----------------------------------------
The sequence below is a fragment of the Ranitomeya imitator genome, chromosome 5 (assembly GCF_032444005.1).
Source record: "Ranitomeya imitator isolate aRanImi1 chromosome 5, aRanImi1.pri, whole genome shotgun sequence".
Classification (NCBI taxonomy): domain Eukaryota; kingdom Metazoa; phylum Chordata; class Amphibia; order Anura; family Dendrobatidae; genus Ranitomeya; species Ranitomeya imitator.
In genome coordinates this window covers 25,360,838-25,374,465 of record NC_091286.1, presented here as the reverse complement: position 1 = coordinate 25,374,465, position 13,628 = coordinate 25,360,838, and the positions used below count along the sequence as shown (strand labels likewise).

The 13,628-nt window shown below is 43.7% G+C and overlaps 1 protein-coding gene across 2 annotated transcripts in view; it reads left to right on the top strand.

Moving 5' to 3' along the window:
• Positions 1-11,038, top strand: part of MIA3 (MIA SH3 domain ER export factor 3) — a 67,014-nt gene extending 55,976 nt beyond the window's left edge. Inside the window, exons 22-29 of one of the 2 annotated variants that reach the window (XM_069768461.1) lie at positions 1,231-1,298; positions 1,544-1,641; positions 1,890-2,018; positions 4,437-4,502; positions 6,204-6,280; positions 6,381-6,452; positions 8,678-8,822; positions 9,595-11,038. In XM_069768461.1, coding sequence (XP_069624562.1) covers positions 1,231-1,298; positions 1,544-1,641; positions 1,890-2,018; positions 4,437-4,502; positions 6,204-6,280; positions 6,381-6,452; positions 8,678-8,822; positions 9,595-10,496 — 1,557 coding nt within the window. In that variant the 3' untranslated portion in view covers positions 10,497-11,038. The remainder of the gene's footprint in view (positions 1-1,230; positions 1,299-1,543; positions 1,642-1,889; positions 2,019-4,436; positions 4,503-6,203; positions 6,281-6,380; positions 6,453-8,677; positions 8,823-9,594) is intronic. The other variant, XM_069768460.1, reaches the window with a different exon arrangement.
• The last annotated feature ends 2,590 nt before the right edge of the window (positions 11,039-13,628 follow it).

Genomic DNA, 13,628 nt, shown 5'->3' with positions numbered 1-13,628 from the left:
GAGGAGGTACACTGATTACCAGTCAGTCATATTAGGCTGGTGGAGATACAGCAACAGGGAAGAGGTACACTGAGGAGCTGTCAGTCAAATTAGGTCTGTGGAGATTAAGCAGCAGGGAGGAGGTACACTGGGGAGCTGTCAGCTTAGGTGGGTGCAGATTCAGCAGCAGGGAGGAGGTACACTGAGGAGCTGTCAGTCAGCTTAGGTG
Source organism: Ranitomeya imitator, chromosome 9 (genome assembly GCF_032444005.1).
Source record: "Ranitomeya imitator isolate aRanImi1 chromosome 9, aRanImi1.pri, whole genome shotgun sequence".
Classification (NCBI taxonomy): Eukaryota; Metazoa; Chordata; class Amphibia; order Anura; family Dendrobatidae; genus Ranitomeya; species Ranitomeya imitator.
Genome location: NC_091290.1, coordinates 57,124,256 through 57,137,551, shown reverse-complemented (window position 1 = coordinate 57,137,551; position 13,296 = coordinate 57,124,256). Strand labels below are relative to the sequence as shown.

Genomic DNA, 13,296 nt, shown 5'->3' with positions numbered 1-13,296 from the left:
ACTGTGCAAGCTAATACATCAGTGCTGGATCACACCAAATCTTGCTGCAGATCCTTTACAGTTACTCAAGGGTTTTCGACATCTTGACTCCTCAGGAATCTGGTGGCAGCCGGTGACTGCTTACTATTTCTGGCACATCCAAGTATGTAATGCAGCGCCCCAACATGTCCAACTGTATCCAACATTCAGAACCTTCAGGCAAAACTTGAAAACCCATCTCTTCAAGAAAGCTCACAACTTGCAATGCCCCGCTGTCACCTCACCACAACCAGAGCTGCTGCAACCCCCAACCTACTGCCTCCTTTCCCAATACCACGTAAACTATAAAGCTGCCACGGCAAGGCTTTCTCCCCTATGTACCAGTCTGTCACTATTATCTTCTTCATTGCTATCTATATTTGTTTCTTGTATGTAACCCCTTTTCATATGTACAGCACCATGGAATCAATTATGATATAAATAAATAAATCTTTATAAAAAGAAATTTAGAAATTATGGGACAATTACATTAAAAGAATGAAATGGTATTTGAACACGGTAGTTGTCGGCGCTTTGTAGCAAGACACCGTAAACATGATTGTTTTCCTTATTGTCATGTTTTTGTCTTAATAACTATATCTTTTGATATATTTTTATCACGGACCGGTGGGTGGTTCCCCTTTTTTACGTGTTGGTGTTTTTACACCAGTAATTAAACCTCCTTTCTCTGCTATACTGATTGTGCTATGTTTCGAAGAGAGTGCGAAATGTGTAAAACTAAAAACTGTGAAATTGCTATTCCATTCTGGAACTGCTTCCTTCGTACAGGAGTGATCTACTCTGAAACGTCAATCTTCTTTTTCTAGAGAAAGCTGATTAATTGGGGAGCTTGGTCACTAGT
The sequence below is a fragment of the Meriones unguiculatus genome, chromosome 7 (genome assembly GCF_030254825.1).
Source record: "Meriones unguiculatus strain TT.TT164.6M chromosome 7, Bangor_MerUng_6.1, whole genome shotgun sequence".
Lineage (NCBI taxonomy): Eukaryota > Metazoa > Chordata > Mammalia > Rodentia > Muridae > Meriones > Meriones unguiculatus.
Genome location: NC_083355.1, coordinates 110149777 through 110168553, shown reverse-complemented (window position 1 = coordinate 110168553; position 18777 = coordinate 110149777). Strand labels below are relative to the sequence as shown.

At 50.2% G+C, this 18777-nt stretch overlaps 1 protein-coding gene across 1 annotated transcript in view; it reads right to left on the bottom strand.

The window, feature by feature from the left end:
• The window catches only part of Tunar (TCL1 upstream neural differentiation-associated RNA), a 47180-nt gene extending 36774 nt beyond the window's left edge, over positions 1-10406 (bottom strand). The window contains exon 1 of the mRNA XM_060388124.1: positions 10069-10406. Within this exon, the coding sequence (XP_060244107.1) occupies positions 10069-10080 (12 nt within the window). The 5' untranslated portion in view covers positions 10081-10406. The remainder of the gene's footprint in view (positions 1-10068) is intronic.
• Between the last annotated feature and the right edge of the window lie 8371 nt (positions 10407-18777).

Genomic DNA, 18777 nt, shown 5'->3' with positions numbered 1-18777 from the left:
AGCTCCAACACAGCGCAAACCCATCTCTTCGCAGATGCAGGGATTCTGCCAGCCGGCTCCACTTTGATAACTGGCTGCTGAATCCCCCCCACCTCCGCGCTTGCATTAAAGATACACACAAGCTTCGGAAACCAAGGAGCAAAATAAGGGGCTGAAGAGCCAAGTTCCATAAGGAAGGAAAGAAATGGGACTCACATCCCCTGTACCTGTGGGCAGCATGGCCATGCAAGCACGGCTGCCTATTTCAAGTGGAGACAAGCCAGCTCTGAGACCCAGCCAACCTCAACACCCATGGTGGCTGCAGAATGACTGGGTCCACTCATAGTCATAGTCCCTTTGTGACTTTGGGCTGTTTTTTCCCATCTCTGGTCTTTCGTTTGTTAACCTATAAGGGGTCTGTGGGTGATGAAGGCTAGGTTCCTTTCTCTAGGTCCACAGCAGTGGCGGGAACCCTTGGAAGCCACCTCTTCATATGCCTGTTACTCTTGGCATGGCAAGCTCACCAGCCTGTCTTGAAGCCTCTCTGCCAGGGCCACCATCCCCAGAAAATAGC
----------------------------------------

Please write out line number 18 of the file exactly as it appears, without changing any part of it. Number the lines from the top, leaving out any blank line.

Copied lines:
Source record: "Meriones unguiculatus strain TT.TT164.6M chromosome 7, Bangor_MerUng_6.1, whole genome shotgun sequence".